Driving snow and gusty winds buffeted southwest Pennsylvania Friday as many residents left work and school to begin holiday vacations during the first official hours of winter.
Snowfall had reached just 0.7 inch at the National Weather Service's offices at the Pittsburgh International Airport by 9 p.m., with a total of 1 inch or so expected by this morning. Areas such as the Laurel Highlands and other upper elevations, however, had received 2 inches as of Friday evening and areas such as Washington, Pa., received 3 inches, according to the service.
But with snowfall tapering off overnight and higher temperatures expected Sunday and early next week, hopes for a white Christmas depend largely on holding on to what you've got, said meteorologist Brad Rehak.
"With a little bit of sunshine and temperatures in the upper 30s, if you get 3 or 4 inches, there could be some snow left, but if you get an inch or two it will probably be gone," Mr. Rehak said.
Today's high is expected to reach 33 degrees, but highs on Sunday and Monday are expected to hit 39 degrees, and the high on Tuesday, Christmas Day, is expected to reach 37 degrees, according to the weather service. There is a 20 percent chance of rain or snow Monday, a 50 percent chance Monday night and a 40 percent chance on Christmas.
In a typical December, Mr. Rehak said, the region would have received about 5 inches of snow by this point in the month. Friday's snowfall was the first accumulation of the month.
Roadways covered with quickly melting snow helped tangle traffic around Pittsburgh as early as midday in some places Friday, as many people left work and school early to get a jump on holiday travel. But the region largely escaped the complications brought on by more serious winter weather in the Midwest, where a blizzard dumped more than a foot of snow on many areas, canceling flights, stranding travelers and causing several accidents.
The storm, part of a system that began in the Rockies earlier in the week, was blamed for deaths in at least five states. Utility crews worked to restore power in a half-dozen states, but thousands remained without service after heavy snow and strong winds pulled down lines. Some schools canceled classes for a second day.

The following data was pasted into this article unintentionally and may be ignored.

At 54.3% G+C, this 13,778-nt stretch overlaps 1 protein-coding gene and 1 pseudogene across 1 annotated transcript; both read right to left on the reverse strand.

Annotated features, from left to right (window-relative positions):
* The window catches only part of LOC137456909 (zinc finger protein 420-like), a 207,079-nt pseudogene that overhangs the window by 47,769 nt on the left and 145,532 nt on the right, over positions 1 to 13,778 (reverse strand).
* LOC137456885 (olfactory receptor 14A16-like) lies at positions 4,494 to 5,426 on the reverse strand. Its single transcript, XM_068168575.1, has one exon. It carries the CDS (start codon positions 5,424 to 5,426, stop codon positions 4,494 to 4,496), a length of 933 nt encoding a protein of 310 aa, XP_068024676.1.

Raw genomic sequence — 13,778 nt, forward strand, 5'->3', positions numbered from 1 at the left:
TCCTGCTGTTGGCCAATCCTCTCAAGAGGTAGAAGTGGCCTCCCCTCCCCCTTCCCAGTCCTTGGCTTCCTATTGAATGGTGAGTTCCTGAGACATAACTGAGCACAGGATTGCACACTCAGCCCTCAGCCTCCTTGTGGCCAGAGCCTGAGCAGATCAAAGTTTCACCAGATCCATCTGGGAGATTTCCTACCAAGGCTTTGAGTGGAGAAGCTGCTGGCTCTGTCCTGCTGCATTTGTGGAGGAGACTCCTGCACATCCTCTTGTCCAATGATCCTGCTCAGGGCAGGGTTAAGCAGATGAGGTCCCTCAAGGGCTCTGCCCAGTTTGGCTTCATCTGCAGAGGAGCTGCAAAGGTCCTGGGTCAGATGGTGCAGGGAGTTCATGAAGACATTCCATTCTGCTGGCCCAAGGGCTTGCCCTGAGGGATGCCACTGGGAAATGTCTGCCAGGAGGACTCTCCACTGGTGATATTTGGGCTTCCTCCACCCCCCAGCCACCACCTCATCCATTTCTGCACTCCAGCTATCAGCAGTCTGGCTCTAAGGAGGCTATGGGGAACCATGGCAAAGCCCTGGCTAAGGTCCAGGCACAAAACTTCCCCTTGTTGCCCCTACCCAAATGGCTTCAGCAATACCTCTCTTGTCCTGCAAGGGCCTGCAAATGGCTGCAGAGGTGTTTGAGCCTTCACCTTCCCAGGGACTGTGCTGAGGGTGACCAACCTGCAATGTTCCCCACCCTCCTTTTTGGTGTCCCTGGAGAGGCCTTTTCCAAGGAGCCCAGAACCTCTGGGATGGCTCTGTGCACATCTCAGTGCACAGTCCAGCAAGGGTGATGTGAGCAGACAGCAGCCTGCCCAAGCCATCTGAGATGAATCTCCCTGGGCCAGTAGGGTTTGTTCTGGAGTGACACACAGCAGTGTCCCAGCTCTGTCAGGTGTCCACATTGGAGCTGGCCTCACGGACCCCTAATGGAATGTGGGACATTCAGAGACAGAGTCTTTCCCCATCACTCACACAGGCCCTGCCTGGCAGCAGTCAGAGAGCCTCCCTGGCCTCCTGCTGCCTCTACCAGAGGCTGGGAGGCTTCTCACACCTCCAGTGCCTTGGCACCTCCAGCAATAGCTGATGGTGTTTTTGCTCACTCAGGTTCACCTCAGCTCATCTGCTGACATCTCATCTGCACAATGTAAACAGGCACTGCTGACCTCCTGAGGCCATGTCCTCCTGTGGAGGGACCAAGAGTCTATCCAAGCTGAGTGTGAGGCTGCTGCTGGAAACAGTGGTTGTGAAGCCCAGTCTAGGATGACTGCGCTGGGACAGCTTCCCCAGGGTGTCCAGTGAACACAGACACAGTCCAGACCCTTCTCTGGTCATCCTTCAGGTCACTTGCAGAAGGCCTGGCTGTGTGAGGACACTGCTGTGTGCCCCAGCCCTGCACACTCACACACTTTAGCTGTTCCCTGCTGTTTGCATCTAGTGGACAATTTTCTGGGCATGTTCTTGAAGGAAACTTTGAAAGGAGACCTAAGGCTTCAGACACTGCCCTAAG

Meteorologists said the system was developing a second front with a mix of snow and rain in the New York City area and New Jersey. It was expected to "spin its way northward through New England and into Canada" into the weekend, National Weather Service meteorologist Brian Adam said.
In Gaylord, Mich., where Mr. Adam is based, people were digging out of what he called "concrete snow" -- precipitation that was heavy, wet and hard to handle. Mr. Adam said he had to use his snowblower for the second time in 12 hours and take a chain saw to a downed tree on his street before he could get out for work Friday morning. The area recorded 19.6 inches of snow.
"It's a big wallop of winter weather," Mr. Adam said.
Aviation officials and travelers welcomed sunny skies in Chicago, where more than 500 flights were canceled at the two airports the day before. Only 50 flights were canceled Friday, and a similar number faced delays of up to two hours.
Robin Mamlet of Berwyn, Pa., spent Friday morning at Philadelphia International Airport waiting for her daughter to arrive home for the holidays from college in Chicago. Her daughter's original flight was canceled Thursday due to the blizzard and her rebooked flight at 6 a.m. left an hour late.
Still, the plane landed in Philadelphia in plenty of time for the next step in their holiday plans: a midday flight to Puerto Rico for a five-day vacation.
"So we're in very good shape -- very lucky," Ms. Mamlet said.
Amy McConnell Schaarsmith: 412-263-1719 or email@example.com. The Associated Press contributed. First Published December 22, 2012 5:00 AM